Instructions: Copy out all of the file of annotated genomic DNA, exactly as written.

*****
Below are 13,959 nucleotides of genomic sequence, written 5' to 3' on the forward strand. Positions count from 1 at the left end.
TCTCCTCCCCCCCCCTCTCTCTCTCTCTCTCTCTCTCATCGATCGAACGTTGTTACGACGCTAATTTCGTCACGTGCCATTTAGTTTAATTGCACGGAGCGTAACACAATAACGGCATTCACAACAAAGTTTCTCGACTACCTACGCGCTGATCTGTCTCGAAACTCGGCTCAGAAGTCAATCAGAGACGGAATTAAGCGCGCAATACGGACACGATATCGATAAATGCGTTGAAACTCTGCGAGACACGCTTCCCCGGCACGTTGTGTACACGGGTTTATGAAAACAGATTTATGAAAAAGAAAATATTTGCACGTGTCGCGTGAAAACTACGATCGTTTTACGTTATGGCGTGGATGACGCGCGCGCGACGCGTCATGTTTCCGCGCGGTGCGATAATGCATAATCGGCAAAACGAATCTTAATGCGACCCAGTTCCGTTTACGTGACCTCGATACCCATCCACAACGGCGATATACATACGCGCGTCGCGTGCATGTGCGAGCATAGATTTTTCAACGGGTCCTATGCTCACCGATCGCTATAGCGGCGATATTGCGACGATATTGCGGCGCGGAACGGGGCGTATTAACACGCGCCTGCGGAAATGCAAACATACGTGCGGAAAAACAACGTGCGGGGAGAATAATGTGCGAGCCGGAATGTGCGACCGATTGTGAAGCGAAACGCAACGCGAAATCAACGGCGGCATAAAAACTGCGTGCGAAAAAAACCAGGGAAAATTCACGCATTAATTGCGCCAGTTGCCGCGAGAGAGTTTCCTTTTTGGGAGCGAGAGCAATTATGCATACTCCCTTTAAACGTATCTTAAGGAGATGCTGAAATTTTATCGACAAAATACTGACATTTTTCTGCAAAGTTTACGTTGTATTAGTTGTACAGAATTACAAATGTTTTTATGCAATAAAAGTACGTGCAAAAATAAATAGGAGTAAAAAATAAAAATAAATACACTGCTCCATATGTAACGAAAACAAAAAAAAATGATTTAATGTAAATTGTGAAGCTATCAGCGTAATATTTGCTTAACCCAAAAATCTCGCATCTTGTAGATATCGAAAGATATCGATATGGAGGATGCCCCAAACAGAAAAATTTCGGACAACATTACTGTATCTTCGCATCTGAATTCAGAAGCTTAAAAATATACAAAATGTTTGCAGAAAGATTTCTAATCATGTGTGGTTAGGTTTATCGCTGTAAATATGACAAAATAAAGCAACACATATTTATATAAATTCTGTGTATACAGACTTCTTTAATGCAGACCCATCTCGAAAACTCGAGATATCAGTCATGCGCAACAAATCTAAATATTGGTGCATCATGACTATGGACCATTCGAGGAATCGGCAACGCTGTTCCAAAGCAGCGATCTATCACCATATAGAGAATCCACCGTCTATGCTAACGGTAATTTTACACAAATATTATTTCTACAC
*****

Below are 13,959 nucleotides of genomic sequence, written 5' to 3' on the forward strand. Positions count from 1 at the left end.
TCTCCTCCCCCCCCCTCTCTCTCTCTCTCTCTCTCTCATCGATCGAACGTTGTTACGACGCTAATTTCGTCACGTGCCATTTAGTTTAATTGCACGGAGCGTAACACAATAACGGCATTCACAACAAAGTTTCTCGACTACCTACGCGCTGATCTGTCTCGAAACTCGGCTCAGAAGTCAATCAGAGACGGAATTAAGCGCGCAATACGGACACGATATCGATAAATGCGTTGAAACTCTGCGAGACACGCTTCCCCGGCACGTTGTGTACACGGGTTTATGAAAACAGATTTATGAAAAAGAAAATATTTGCACGTGTCGCGTGAAAACTACGATCGTTTTACGTTATGGCGTGGATGACGCGCGCGCGACGCGTCATGTTTCCGCGCGGTGCGATAATGCATAATCGGCAAAACGAATCTTAATGCGACCCAGTTCCGTTTACGTGACCTCGATACCCATCCACAACGGCGATATACATACGCGCGTCGCGTGCATGTGCGAGCATAGATTTTTCAACGGGTCCTATGCTCACCGATCGCTATAGCGGCGATATTGCGACGATATTGCGGCGCGGAACGGGGCGTATTAACACGCGCCTGCGGAAATGCAAACATACGTGCGGAAAAACAACGTGCGGGGAGAATAATGTGCGAGCCGGAATGTGCGACCGATTGTGAAGCGAAACGCAACGCGAAATCAACGGCGGCATAAAAACTGCGTGCGAAAAAAACCAGGGAAAATTCACGCATTAATTGCGCCAGTTGCCGCGAGAGAGTTTCCTTTTTGGGAGCGAGAGCAATTATGCATACTCCCTTTAAACGTATCTTAAGGAGATGCTGAAATTTTATCGACAAAATACTGACATTTTTCTGCAAAGTTTACGTTGTATTAGTTGTACAGAATTACAAATGTTTTTATGCAATAAAAGTACGTGCAAAAATAAATAGGAGTAAAAAATAAAAATAAATACACTGCTCCATATGTAACGAAAACAAAAAAAAATGATTTAATGTAAATTGTGAAGCTATCAGCGTAATATTTGCTTAACCCAAAAATCTCGCATCTTGTAGATATCGAAAGATATCGATATGGAGGATGCCCCAAACAGAAAAATTTCGGACAACATTACTGTATCTTCGCATCTGAATTCAGAAGCTTAAAAATATACAAAATGTTTGCAGAAAGATTTCTAATCATGTGTGGTTAGGTTTATCGCTGTAAATATGACAAAATAAAGCAACACATATTTATATAAATTCTGTGTATACAGACTTCTTTAATGCAGACCCATCTCGAAAACTCGAGATATCAGTCATGCGCAACAAATCTAAATATTGGTGCATCATGACTATGGACCATTCGAGGAATCGGCAACGCTGTTCCAAAGCAGCGATCTATCACCATATAGAGAATCCACCGTCTATGCTAACGGTAATTTTACACAAATATTATTTCTACAC